The British Horseracing Authority (BHA) has unveiled dramatic plans to revolutionise the sport in 2024, including a ‘Premier’ tier of races and Sunday evening floodlit action.
The governing body has recognised the need to grow horse racing at a time when concerns over the cost of training are only partially being offset by an increase in prize money.
The BHA believe that their innovations, which will also include a ‘shop window’ of top-tier racing every Saturday and moving fixtures to later starting times, will ‘appeal to new fanbases’ and ‘better engage existing customers’.
The changes, which will see increased prize money introduced for the so-called Premier races, are designed to boost the popularity of both elite and ‘everyday’ racing meetings across the UK.
BHA chair Joe Saumaraz Smith has admitted that the sport needs to move with the times.
“This is a vital time for racing. Collectively we are working together better than we have for many years, thinking about the long-term health of the sport and showing a willingness to embrace change.
“It is not going to be easy, particularly given the precarious financial situations of so many people involved in the sport, but I remain optimistic that racing is making the right decisions to sustain itself for many years to come.”
How Will British Horseracing Change in 2024?
The BHA has been working away on their research project ‘The Racing Product’, which has six different areas that will co-exist to improve racing on British soil – that’s the plan, anyway.
The first of those six elements is the Future Racing Product, a set of proposals designed to future-proof the sport while attracting a new, more casual audience.
The principles informing the Future Racing Product will be implemented into the 2024 fixture list, and will see several changes made to the week’s action:
1 – Premier Racing
What’s better than HD television? Ultra HD television. What’s better than an XL cheeseburger? A Super XL cheeseburger.
The BHA have taken that principle and devised the Premier tier of races, which will be designed to be even more prestigious than Grade 1 action – with increased prize pools into the bargain.
The idea is that the best horses competing against one another more regularly will attract more punters to UK racecourses, while protecting the interests of the top trainers in racing.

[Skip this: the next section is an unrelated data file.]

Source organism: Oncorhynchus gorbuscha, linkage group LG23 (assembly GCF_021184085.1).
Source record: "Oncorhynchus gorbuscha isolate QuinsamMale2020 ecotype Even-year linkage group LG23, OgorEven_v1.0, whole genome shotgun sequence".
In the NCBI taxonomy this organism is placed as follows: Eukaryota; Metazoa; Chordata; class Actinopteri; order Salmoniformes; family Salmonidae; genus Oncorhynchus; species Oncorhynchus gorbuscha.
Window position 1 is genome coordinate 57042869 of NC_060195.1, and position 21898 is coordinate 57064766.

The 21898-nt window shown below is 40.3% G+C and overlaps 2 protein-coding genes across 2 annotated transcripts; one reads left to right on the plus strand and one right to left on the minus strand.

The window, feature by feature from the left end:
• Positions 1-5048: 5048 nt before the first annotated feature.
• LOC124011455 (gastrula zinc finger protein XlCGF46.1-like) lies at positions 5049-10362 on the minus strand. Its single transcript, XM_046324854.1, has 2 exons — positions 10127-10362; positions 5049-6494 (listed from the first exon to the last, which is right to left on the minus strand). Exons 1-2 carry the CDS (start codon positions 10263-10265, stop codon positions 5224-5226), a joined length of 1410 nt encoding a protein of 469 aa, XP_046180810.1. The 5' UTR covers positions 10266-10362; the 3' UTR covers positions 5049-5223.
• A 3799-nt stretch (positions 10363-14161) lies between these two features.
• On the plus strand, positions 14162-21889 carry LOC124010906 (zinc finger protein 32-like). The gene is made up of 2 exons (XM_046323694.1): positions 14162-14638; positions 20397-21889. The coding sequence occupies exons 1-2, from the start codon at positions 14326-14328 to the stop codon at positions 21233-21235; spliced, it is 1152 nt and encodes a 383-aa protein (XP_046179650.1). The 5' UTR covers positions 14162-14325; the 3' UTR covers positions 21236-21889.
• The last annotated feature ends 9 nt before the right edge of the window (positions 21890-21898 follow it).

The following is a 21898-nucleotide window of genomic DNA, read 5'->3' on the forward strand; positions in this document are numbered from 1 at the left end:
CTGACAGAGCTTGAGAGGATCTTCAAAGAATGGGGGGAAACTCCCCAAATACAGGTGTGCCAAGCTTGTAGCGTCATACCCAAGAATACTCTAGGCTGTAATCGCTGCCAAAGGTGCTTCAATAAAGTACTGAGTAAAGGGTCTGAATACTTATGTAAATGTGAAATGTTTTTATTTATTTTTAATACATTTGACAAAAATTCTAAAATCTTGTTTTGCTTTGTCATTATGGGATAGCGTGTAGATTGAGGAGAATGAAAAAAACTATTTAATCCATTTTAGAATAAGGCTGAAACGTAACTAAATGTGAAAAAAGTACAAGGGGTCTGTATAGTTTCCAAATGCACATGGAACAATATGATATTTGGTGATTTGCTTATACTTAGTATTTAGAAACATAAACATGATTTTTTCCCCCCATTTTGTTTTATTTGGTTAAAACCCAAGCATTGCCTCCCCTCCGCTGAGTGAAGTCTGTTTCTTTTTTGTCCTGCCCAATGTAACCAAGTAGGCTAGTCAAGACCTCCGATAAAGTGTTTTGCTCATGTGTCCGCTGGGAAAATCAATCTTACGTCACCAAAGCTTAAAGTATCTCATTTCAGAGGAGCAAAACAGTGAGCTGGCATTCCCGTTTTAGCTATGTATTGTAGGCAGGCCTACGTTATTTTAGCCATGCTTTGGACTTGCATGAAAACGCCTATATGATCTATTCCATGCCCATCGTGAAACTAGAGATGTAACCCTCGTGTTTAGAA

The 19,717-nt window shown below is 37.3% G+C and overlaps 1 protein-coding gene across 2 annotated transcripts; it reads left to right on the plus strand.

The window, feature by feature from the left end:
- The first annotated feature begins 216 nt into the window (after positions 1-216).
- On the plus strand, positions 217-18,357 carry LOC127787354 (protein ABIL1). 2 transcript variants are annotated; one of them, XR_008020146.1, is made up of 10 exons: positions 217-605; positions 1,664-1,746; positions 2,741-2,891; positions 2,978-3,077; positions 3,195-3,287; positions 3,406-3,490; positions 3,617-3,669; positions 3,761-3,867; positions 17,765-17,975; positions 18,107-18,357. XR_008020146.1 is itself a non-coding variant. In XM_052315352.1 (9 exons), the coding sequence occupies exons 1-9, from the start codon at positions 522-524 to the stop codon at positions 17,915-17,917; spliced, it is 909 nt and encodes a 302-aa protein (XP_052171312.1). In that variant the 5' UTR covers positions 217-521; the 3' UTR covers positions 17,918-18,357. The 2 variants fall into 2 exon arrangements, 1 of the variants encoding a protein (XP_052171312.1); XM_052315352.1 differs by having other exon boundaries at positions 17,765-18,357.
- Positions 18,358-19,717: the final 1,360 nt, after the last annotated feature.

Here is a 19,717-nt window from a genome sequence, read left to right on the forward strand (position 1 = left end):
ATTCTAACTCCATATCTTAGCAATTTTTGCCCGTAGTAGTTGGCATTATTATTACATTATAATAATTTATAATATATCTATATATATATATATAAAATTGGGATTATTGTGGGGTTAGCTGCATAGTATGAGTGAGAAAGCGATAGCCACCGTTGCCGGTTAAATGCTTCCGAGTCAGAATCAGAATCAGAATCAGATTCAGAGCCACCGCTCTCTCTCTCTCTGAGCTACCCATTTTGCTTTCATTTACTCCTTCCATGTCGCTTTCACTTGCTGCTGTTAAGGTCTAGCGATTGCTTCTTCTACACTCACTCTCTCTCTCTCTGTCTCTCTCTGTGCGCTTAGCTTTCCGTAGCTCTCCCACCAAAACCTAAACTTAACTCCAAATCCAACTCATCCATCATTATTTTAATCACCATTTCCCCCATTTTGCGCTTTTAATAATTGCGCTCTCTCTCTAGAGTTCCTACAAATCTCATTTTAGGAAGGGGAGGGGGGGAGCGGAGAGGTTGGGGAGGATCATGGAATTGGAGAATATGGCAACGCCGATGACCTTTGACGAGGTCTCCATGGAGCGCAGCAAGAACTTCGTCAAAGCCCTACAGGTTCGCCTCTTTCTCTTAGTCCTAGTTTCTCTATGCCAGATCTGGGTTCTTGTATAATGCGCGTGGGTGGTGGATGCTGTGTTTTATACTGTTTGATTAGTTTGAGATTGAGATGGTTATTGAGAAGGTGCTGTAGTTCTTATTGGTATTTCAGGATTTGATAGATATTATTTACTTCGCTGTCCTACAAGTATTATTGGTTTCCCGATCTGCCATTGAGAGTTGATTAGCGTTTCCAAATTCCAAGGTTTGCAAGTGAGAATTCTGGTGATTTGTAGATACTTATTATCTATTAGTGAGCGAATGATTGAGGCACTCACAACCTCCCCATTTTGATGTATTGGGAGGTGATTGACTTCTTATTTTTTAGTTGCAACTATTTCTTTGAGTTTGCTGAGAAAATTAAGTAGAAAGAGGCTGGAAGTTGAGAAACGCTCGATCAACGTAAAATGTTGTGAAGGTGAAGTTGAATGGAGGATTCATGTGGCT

Although the 2024 fixture list is yet to be revealed, it’s thought that the majority of Premier races will take places on Saturdays throughout the National Hunt campaign.
2 – Shop Window Racing
The research conducted by the BHA has found that there’s a ‘sweet spot’ for horse racing on Saturdays between 2pm and 4pm where customer engagement is at its peak.
Labelling this as a ‘shop window’ for British racing, the BHA wants to ensure that the most high-profile races (a maximum of three spread out across the two hours) occur at this time – meaning that this is when most of the Premier fixtures will take place.
The press release speculates that unnamed ‘streaming platforms’ will be given access to these races too to attract a wider audience.
3 – Sunday Racing
There are racing meetings held on a Sunday already, but there’s a feeling that these don’t take advantage enough of the potential for drawing in more weekend punters and family groups.
So, the BHA plans to boost Sunday racing by hosting Premier tier meetings on the Sabbath, while also piloting a trial of Sunday evening floodlit fixtures – although the slight misstep of hosting these between January and March may backfire given the weather.
It could mean a reduction in the number of floodlit meetings taking place in midweek, too.
4 – Later Racing
It goes without saying that attendances at racecourses, plus betting revenue, would be greater if meetings were held later in the day to appeal to the post-work crowd.
The BHA has recognised this and, at times of the year when there’s more daylight in the evenings, will request that races are moved to later starting times.
Another plan could lead to changes to festival schedules like that of the Cheltenham Festival – there’s a desire to group better-standard of races around the Premier fixture, which could mean an overhaul of each day’s racecard.
5 – Summer Racing
Would you rather watch horse racing on a cold day at Musselburgh or a warm summer’s evening at Ascot?
That’s the conundrum that the BHA plan to solve by hosting more racing – both over jumps and on the Flat – in the summer months, where the ability to attract a different kind of audience is at its peak.
So more jumps meetings will be scheduled for the summer months, which will put more pressure on course officials to ensure the going is safe but with an upshot of more money being taken on the turnstiles.
Conversely, some of the more eye-catching Flat races could be moved from the summer and into the autumn – extending the season and creating more intrigue ahead of the Group One action.
6 – A Jump Racing Cull
One of the more alarming revelations in the BHA’s racing plan is the decision to cut as many as 300 races – as much as 8% of the annual schedule – from the National Hunt fixture list.
It’s a move that will surely go down like a lead balloon with some of the sport’s smaller training yards and ownership teams, although some would argue that there’s too much racing – hence the small fields at many lower-grade meetings.
It will be interesting to see if anyone connected with racing horses beyond the elite trainers and owners truly benefit from these changes….